There are a lot of online financial tools that allow you to analyze your income and expenses. Also, there are a wealth of free food pantries and non-profit organizations that offer donations and contributions. Additionally, thrift shops offer clothing at a discounted price. As you work to improve your financial situation, do not allow your pride to prevent you from thriving. Reflecting on your past financial stability is not going to help you move forward.

In my opinion inefficient finances destroys marriages because individuals do not truly understand the meaning of their marriage vows: “To have and to hold from this day forward, for better for worse, for richer for poorer, in sickness and in health, to love and to cherish, till death us do part, according to God’s holy ordinance; and thereto I plight thee my troth”.

You and your husband made a commitment to marriage so I recommend that you all make a commitment to managing your financial instability. I would argue that your husband is struggling with pride issues and is probably depressed as well. Also, I would argue that marriages do not fail because of finances, but because people do not know how to cope with or manage the emotional distress that stems from insufficient finances. Ego and insecurity issues surface when individuals are faced with hard times.

Instead of focusing on what is wrong in your marriage from a financial perspective, focus on what resources are available and use them on your road to financial recovery.

Best regards,

Dr. Buckingham

If you have questions for Dr. Dwayne Buckingham regarding relationships (married, single, etc), parenting, or personal growth and development, please send an email to

Disclaimer: The ideas, opinions and recommendations contained in this post are not intended as a substitute for seeking professional counseling or guidance. Any concerns or questions that you have about relationships or any other source of potential distress should be discussed with a professional, in person. The author is not liable or responsible for any personal or relational distress, loss or damage allegedly arising from any information or recommendations in this post.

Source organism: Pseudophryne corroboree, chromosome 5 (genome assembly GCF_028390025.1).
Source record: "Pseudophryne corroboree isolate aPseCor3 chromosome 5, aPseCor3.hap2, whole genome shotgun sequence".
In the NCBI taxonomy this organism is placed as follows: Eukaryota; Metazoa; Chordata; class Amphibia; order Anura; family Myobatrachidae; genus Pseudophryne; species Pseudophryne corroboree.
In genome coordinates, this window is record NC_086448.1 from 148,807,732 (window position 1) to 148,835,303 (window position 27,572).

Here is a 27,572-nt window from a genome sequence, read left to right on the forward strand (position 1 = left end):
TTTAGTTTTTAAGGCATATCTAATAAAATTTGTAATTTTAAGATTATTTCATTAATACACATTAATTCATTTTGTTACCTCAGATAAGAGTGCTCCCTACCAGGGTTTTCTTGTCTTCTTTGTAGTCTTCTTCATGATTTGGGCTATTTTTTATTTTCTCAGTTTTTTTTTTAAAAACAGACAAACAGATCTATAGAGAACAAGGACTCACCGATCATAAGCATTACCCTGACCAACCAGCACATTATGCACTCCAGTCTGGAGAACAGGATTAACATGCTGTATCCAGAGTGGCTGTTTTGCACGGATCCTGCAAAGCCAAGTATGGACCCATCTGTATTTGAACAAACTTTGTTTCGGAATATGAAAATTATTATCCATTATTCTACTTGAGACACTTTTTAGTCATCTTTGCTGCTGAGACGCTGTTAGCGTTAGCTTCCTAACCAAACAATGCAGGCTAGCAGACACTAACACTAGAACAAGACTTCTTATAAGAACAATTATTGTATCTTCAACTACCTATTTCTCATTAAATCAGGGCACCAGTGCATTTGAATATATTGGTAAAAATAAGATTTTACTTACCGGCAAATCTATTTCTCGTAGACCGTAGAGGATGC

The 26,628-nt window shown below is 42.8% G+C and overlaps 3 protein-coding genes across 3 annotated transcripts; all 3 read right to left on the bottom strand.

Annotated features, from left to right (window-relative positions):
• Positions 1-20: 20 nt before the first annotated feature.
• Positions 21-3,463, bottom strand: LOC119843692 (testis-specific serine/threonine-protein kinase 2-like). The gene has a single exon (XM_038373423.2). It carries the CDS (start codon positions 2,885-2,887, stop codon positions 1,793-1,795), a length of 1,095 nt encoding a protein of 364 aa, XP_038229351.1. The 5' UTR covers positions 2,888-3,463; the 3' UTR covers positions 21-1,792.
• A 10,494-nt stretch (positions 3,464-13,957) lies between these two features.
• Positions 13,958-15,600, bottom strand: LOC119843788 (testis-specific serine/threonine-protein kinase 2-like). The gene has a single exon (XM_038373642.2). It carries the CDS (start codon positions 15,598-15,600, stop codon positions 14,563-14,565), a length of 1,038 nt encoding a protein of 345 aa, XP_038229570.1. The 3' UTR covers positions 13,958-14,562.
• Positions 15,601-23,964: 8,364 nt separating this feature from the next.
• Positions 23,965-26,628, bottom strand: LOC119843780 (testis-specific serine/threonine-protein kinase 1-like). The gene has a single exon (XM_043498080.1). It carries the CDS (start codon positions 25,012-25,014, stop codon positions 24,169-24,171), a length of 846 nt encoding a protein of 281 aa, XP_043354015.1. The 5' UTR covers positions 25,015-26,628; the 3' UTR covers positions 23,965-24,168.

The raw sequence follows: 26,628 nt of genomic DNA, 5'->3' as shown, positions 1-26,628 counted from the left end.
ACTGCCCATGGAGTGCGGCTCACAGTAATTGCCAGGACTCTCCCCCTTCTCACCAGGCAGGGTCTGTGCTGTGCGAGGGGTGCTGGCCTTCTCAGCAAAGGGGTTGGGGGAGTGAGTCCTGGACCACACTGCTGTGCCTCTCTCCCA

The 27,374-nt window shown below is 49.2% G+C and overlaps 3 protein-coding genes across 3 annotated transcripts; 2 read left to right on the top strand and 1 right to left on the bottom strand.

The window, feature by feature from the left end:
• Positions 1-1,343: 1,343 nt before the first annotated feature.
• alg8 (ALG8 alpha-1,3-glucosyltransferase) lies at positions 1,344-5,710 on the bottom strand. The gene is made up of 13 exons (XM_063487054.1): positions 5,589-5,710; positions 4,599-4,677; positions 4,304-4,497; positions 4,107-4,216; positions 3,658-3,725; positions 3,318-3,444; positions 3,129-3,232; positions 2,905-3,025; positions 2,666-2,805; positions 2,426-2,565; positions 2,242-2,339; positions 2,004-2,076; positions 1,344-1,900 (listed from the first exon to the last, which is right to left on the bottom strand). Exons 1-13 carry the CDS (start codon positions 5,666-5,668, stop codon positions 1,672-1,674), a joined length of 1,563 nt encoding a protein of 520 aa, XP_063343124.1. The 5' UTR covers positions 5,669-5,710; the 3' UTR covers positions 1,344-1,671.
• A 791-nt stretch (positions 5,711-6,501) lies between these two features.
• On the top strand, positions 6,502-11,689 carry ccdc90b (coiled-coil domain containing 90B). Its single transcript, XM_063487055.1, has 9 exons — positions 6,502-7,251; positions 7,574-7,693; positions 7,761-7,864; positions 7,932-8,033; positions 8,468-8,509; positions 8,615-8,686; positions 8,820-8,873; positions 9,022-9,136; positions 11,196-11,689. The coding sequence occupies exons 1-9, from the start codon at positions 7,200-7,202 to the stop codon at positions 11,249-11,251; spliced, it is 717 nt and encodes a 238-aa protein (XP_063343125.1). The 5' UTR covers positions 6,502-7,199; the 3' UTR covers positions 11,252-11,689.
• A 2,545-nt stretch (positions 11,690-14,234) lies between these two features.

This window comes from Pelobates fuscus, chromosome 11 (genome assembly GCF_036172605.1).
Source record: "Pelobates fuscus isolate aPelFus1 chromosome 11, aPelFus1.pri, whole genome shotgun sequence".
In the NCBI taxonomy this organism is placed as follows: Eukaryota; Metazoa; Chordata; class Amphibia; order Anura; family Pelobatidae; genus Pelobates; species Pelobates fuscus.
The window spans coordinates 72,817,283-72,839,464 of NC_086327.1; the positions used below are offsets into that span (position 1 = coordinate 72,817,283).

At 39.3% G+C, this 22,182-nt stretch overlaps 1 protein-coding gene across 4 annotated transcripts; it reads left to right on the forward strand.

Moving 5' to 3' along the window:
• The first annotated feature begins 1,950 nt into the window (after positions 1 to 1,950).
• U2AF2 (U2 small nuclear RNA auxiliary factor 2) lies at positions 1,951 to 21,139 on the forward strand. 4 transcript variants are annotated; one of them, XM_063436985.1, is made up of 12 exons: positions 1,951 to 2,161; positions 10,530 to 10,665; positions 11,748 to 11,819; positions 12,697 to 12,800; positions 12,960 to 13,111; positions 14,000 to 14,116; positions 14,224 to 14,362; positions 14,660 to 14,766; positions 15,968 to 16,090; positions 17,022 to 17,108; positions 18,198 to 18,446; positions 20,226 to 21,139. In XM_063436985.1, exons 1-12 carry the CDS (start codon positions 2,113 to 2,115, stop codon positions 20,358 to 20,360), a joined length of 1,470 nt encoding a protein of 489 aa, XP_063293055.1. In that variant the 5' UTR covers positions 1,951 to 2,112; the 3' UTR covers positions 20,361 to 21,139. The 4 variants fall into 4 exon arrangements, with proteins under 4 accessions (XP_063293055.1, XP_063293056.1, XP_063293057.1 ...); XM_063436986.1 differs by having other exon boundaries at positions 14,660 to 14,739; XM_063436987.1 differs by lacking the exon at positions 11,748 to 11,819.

About the author

Dwayne Buckingham wrote 212 articles on this blog.

Dr. Dwayne L. Buckingham, author of Qualified, yet Single: Why Good Men Remain Single and Unconditional Love: What Every Woman and Man Desires in a Relationship, is a highly acclaimed international clinical psychotherapist, life coach, relationship and resiliency expert, motivational speaker and corporate consultant. He is also the President and Chief Executive Officer of R.E.A.L. Horizons Consulting Service, located in Silver Spring, Maryland. To learn more about Dr. Dwayne L. Buckingham visit his website at


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Here’s How My Son Sold His First House at 14

BY: - 3 Nov '17 | Money

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By: Kito J. Johnson

As a single father, I involve my children in nearly everything I do. I’m the broker of a realty firm. That means lots of business meetings and time spent with associates, and they all know who my children are. Family is a very important aspect of my life and so is my business and anyone who knows me will agree.